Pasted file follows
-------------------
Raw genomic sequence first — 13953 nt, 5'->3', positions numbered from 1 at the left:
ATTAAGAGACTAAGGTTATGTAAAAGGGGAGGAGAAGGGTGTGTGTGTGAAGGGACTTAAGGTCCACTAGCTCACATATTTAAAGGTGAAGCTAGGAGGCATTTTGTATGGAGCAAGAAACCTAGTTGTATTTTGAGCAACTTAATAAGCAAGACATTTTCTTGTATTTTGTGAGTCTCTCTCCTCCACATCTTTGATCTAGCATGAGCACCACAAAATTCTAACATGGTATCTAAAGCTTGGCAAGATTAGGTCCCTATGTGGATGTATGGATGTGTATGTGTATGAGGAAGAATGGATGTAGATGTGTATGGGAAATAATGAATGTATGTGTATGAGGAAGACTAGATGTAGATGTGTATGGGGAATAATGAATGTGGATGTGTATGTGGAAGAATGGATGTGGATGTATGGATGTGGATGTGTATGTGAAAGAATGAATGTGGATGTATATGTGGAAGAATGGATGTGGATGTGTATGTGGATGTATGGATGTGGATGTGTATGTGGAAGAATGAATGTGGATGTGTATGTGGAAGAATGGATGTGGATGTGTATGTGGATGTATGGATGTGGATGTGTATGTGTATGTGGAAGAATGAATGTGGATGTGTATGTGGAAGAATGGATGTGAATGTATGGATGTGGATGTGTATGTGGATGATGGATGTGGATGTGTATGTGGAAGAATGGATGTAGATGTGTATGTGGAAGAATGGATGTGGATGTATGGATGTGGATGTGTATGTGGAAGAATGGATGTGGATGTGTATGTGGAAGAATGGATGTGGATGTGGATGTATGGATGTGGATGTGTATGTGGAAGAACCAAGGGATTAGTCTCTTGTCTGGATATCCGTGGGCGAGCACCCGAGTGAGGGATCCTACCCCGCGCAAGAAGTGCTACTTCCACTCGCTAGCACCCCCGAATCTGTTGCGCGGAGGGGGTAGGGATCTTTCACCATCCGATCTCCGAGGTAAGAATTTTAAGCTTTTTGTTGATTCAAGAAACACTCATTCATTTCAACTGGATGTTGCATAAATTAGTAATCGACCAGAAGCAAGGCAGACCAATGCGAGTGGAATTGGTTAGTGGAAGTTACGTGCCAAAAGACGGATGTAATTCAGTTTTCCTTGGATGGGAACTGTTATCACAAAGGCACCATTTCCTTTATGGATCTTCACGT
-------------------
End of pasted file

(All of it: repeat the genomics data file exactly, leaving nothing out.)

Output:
Raw genomic sequence first — 13953 nt, 5'->3', positions numbered from 1 at the left:
ATTAAGAGACTAAGGTTATGTAAAAGGGGAGGAGAAGGGTGTGTGTGTGAAGGGACTTAAGGTCCACTAGCTCACATATTTAAAGGTGAAGCTAGGAGGCATTTTGTATGGAGCAAGAAACCTAGTTGTATTTTGAGCAACTTAATAAGCAAGACATTTTCTTGTATTTTGTGAGTCTCTCTCCTCCACATCTTTGATCTAGCATGAGCACCACAAAATTCTAACATGGTATCTAAAGCTTGGCAAGATTAGGTCCCTATGTGGATGTATGGATGTGTATGTGTATGAGGAAGAATGGATGTAGATGTGTATGGGAAATAATGAATGTATGTGTATGAGGAAGACTAGATGTAGATGTGTATGGGGAATAATGAATGTGGATGTGTATGTGGAAGAATGGATGTGGATGTATGGATGTGGATGTGTATGTGAAAGAATGAATGTGGATGTATATGTGGAAGAATGGATGTGGATGTGTATGTGGATGTATGGATGTGGATGTGTATGTGGAAGAATGAATGTGGATGTGTATGTGGAAGAATGGATGTGGATGTGTATGTGGATGTATGGATGTGGATGTGTATGTGTATGTGGAAGAATGAATGTGGATGTGTATGTGGAAGAATGGATGTGAATGTATGGATGTGGATGTGTATGTGGATGATGGATGTGGATGTGTATGTGGAAGAATGGATGTAGATGTGTATGTGGAAGAATGGATGTGGATGTATGGATGTGGATGTGTATGTGGAAGAATGGATGTGGATGTGTATGTGGAAGAATGGATGTGGATGTGGATGTATGGATGTGGATGTGTATGTGGAAGAACCAAGGGATTAGTCTCTTGTCTGGATATCCGTGGGCGAGCACCCGAGTGAGGGATCCTACCCCGCGCAAGAAGTGCTACTTCCACTCGCTAGCACCCCCGAATCTGTTGCGCGGAGGGGGTAGGGATCTTTCACCATCCGATCTCCGAGGTAAGAATTTTAAGCTTTTTGTTGATTCAAGAAACACTCATTCATTTCAACTGGATGTTGCATAAATTAGTAATCGACCAGAAGCAAGGCAGACCAATGCGAGTGGAATTGGTTAGTGGAAGTTACGTGCCAAAAGACGGATGTAATTCAGTTTTCCTTGGATGGGAACTGTTATCACAAAGGCACCATTTCCTTTATGGATCTTCACGT